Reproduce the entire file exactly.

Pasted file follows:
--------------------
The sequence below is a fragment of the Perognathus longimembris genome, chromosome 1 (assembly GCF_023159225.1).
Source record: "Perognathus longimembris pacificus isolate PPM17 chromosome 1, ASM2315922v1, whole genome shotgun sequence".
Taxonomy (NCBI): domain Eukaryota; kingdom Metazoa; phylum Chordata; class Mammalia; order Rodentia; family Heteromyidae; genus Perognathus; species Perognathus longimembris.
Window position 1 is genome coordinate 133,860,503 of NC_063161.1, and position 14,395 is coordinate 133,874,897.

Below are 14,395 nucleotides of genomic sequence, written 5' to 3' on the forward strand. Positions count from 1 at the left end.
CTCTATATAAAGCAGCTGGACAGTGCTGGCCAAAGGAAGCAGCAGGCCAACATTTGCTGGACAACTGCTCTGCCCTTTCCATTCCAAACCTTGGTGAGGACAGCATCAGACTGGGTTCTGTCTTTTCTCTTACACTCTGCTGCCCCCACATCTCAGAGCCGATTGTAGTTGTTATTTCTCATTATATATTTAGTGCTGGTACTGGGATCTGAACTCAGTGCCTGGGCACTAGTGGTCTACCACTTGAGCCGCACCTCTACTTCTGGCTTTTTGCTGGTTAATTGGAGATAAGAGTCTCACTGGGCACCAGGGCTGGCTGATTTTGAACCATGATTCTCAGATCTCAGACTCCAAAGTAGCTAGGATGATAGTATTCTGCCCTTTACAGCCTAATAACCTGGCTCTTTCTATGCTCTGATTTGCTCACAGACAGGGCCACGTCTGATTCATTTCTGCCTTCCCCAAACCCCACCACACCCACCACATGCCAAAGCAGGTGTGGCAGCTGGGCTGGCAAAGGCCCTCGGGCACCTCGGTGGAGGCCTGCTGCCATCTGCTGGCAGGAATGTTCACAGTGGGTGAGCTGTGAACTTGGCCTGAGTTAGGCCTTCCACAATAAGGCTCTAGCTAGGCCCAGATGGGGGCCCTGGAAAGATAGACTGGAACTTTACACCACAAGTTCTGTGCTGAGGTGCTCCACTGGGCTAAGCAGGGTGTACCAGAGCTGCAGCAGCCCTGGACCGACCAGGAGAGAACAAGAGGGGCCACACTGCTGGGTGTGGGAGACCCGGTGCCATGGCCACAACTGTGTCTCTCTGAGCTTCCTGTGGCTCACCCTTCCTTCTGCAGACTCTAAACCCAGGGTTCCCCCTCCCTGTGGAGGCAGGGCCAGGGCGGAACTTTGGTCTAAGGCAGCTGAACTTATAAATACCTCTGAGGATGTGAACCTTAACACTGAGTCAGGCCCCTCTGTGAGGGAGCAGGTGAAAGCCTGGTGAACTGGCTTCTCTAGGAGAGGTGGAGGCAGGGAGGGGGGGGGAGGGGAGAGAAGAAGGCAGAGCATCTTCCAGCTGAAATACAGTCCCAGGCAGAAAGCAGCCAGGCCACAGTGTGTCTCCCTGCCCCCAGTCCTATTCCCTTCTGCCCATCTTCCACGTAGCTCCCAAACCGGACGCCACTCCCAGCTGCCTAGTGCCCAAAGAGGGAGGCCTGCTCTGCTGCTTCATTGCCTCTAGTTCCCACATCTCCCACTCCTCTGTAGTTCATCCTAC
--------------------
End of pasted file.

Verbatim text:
The sequence below is a fragment of the Perognathus longimembris genome, chromosome 1 (assembly GCF_023159225.1).
Source record: "Perognathus longimembris pacificus isolate PPM17 chromosome 1, ASM2315922v1, whole genome shotgun sequence".
Taxonomy (NCBI): domain Eukaryota; kingdom Metazoa; phylum Chordata; class Mammalia; order Rodentia; family Heteromyidae; genus Perognathus; species Perognathus longimembris.
Window position 1 is genome coordinate 133,860,503 of NC_063161.1, and position 14,395 is coordinate 133,874,897.

Below are 14,395 nucleotides of genomic sequence, written 5' to 3' on the forward strand. Positions count from 1 at the left end.
CTCTATATAAAGCAGCTGGACAGTGCTGGCCAAAGGAAGCAGCAGGCCAACATTTGCTGGACAACTGCTCTGCCCTTTCCATTCCAAACCTTGGTGAGGACAGCATCAGACTGGGTTCTGTCTTTTCTCTTACACTCTGCTGCCCCCACATCTCAGAGCCGATTGTAGTTGTTATTTCTCATTATATATTTAGTGCTGGTACTGGGATCTGAACTCAGTGCCTGGGCACTAGTGGTCTACCACTTGAGCCGCACCTCTACTTCTGGCTTTTTGCTGGTTAATTGGAGATAAGAGTCTCACTGGGCACCAGGGCTGGCTGATTTTGAACCATGATTCTCAGATCTCAGACTCCAAAGTAGCTAGGATGATAGTATTCTGCCCTTTACAGCCTAATAACCTGGCTCTTTCTATGCTCTGATTTGCTCACAGACAGGGCCACGTCTGATTCATTTCTGCCTTCCCCAAACCCCACCACACCCACCACATGCCAAAGCAGGTGTGGCAGCTGGGCTGGCAAAGGCCCTCGGGCACCTCGGTGGAGGCCTGCTGCCATCTGCTGGCAGGAATGTTCACAGTGGGTGAGCTGTGAACTTGGCCTGAGTTAGGCCTTCCACAATAAGGCTCTAGCTAGGCCCAGATGGGGGCCCTGGAAAGATAGACTGGAACTTTACACCACAAGTTCTGTGCTGAGGTGCTCCACTGGGCTAAGCAGGGTGTACCAGAGCTGCAGCAGCCCTGGACCGACCAGGAGAGAACAAGAGGGGCCACACTGCTGGGTGTGGGAGACCCGGTGCCATGGCCACAACTGTGTCTCTCTGAGCTTCCTGTGGCTCACCCTTCCTTCTGCAGACTCTAAACCCAGGGTTCCCCCTCCCTGTGGAGGCAGGGCCAGGGCGGAACTTTGGTCTAAGGCAGCTGAACTTATAAATACCTCTGAGGATGTGAACCTTAACACTGAGTCAGGCCCCTCTGTGAGGGAGCAGGTGAAAGCCTGGTGAACTGGCTTCTCTAGGAGAGGTGGAGGCAGGGAGGGGGGGGGAGGGGAGAGAAGAAGGCAGAGCATCTTCCAGCTGAAATACAGTCCCAGGCAGAAAGCAGCCAGGCCACAGTGTGTCTCCCTGCCCCCAGTCCTATTCCCTTCTGCCCATCTTCCACGTAGCTCCCAAACCGGACGCCACTCCCAGCTGCCTAGTGCCCAAAGAGGGAGGCCTGCTCTGCTGCTTCATTGCCTCTAGTTCCCACATCTCCCACTCCTCTGTAGTTCATCCTAC